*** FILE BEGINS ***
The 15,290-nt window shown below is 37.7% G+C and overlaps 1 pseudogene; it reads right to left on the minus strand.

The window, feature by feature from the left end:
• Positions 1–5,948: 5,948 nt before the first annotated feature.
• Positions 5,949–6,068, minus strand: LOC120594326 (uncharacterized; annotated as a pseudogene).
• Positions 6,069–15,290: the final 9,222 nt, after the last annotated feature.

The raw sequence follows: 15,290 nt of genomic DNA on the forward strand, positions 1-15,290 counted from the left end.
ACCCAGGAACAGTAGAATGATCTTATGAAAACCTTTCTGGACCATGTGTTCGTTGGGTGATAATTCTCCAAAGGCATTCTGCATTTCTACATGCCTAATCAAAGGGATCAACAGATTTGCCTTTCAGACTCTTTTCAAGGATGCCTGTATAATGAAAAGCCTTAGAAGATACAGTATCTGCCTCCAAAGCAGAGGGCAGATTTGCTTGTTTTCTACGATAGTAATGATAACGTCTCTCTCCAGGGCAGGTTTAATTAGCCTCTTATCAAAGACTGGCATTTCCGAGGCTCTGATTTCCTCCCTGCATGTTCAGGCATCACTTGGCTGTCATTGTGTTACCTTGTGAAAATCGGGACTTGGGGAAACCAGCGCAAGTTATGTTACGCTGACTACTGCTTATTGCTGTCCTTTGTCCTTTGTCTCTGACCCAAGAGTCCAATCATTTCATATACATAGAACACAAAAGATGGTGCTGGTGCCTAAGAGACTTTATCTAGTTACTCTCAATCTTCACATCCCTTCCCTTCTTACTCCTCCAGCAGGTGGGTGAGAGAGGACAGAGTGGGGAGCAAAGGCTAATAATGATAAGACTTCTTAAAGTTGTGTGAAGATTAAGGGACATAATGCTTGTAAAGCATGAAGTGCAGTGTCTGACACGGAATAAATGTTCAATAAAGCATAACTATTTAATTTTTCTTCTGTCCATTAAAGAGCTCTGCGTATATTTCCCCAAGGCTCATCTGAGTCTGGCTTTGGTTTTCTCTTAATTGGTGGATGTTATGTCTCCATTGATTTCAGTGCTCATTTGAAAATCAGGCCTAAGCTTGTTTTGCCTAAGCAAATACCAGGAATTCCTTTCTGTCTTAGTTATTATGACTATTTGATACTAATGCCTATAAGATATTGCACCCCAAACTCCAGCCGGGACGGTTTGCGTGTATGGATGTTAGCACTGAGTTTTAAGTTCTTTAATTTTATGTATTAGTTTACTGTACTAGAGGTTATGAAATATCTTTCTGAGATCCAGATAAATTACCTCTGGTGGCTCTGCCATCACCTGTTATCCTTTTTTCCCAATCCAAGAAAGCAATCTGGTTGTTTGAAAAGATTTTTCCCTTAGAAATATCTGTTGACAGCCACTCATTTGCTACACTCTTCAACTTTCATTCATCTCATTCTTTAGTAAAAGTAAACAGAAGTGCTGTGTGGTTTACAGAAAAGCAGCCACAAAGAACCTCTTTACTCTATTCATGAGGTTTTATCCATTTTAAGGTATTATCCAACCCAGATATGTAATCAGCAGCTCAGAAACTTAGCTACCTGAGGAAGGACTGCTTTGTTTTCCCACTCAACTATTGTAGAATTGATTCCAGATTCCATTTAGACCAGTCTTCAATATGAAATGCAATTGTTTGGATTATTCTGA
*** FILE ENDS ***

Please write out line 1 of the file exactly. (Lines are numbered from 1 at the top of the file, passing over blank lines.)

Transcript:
The 15,290-nt window shown below is 37.7% G+C and overlaps 1 pseudogene; it reads right to left on the minus strand.